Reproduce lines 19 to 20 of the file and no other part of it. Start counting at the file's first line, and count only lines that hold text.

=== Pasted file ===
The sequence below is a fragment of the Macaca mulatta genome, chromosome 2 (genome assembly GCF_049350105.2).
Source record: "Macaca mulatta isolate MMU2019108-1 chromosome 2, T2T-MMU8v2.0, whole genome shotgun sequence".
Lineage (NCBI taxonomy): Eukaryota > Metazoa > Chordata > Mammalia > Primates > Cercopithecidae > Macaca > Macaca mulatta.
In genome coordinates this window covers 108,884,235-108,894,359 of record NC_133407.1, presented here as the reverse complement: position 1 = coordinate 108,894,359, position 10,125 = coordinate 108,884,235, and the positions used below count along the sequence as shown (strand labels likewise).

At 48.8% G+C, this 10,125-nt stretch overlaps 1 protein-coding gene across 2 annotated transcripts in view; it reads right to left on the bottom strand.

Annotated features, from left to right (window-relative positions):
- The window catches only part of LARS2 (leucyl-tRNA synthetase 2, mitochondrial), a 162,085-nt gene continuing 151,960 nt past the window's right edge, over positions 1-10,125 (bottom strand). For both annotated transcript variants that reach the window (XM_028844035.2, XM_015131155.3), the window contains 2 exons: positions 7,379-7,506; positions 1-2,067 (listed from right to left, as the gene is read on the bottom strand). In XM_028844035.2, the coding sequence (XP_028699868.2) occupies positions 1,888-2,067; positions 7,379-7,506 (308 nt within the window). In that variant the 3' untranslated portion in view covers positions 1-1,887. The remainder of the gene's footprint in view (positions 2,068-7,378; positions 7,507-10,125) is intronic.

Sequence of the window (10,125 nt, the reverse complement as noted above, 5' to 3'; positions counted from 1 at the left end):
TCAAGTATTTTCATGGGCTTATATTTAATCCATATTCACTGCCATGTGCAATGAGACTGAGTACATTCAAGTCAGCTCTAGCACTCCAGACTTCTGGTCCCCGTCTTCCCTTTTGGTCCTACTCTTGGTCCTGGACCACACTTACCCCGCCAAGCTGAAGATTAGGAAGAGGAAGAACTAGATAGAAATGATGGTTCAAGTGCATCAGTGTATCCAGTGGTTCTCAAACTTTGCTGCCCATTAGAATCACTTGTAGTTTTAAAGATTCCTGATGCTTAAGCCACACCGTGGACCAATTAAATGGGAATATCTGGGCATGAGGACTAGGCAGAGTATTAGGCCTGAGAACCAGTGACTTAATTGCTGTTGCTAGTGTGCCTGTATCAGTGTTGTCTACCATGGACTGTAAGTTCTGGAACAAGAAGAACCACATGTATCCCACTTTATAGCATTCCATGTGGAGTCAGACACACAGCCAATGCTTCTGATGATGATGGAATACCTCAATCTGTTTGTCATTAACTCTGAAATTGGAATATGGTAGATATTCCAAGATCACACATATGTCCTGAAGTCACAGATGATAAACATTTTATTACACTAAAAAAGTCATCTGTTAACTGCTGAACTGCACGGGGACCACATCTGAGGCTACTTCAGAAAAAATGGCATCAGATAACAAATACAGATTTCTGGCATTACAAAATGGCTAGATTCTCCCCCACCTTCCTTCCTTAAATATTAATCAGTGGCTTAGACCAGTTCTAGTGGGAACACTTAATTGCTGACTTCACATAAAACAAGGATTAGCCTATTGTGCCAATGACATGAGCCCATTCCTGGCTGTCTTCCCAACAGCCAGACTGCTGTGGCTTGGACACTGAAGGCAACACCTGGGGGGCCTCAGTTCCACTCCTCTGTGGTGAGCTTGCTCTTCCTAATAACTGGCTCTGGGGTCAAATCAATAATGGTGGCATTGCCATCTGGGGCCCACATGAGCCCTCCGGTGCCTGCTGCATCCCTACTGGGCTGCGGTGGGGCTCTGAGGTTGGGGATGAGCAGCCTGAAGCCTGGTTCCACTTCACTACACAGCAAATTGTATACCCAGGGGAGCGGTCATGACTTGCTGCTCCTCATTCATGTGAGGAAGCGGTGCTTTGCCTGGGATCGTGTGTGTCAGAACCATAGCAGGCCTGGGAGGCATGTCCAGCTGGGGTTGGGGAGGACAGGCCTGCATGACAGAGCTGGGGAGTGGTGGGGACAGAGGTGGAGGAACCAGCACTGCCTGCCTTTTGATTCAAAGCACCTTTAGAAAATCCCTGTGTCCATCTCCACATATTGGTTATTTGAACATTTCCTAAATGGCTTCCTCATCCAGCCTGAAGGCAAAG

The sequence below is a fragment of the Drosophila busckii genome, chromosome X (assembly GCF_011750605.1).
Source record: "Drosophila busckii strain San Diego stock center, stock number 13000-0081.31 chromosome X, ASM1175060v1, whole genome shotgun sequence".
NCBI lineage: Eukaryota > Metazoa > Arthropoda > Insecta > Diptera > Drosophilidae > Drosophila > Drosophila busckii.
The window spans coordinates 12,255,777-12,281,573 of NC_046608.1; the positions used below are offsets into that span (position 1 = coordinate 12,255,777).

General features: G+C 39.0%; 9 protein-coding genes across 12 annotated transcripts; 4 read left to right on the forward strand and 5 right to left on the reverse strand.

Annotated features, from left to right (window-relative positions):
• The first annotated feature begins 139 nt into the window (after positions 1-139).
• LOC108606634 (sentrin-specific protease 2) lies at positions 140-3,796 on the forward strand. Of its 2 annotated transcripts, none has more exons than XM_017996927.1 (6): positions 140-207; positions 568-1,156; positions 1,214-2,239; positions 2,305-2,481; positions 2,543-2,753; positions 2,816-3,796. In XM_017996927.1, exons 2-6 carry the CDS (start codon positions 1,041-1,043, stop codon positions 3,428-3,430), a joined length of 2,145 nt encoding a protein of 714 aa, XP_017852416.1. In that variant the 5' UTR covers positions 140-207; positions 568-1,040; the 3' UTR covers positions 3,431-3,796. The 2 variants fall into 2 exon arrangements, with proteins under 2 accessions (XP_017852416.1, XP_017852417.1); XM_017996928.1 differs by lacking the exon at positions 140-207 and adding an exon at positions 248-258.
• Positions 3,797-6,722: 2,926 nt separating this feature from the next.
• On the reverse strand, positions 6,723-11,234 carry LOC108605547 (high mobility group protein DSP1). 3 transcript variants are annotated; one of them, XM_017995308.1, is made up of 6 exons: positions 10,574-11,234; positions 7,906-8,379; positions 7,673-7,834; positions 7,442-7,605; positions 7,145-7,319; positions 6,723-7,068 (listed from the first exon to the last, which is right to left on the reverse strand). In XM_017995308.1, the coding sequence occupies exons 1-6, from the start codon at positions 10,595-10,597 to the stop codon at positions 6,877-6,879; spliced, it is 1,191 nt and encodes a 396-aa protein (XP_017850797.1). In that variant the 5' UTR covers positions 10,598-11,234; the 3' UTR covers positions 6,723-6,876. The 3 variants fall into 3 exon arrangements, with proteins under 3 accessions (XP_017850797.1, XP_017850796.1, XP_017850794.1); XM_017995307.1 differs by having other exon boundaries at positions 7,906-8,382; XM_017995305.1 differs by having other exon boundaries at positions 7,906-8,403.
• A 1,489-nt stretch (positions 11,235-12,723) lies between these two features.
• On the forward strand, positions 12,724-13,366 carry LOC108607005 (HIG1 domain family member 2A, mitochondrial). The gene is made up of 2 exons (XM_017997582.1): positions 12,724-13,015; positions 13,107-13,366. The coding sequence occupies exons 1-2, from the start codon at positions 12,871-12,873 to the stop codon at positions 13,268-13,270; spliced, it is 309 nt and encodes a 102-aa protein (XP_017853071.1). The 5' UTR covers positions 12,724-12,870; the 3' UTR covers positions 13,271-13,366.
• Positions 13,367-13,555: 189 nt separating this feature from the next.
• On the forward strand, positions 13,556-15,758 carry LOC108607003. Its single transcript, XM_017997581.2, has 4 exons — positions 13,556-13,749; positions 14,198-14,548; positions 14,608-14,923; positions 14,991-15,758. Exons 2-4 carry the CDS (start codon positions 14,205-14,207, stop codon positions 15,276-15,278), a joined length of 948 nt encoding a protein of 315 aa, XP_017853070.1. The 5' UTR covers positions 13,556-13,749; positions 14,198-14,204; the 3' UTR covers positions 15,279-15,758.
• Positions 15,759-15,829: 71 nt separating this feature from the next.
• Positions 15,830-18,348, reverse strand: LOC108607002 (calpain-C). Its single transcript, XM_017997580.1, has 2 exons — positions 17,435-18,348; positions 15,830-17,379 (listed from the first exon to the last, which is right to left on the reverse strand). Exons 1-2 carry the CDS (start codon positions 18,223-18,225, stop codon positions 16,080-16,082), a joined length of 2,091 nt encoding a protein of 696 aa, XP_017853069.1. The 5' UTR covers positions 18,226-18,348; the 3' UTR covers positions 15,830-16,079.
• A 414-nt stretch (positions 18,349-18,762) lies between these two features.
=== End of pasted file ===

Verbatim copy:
• On the reverse strand, positions 6,723-11,234 carry LOC108605547 (high mobility group protein DSP1). 3 transcript variants are annotated; one of them, XM_017995308.1, is made up of 6 exons: positions 10,574-11,234; positions 7,906-8,379; positions 7,673-7,834; positions 7,442-7,605; positions 7,145-7,319; positions 6,723-7,068 (listed from the first exon to the last, which is right to left on the reverse strand). In XM_017995308.1, the coding sequence occupies exons 1-6, from the start codon at positions 10,595-10,597 to the stop codon at positions 6,877-6,879; spliced, it is 1,191 nt and encodes a 396-aa protein (XP_017850797.1). In that variant the 5' UTR covers positions 10,598-11,234; the 3' UTR covers positions 6,723-6,876. The 3 variants fall into 3 exon arrangements, with proteins under 3 accessions (XP_017850797.1, XP_017850796.1, XP_017850794.1); XM_017995307.1 differs by having other exon boundaries at positions 7,906-8,382; XM_017995305.1 differs by having other exon boundaries at positions 7,906-8,403.
• A 1,489-nt stretch (positions 11,235-12,723) lies between these two features.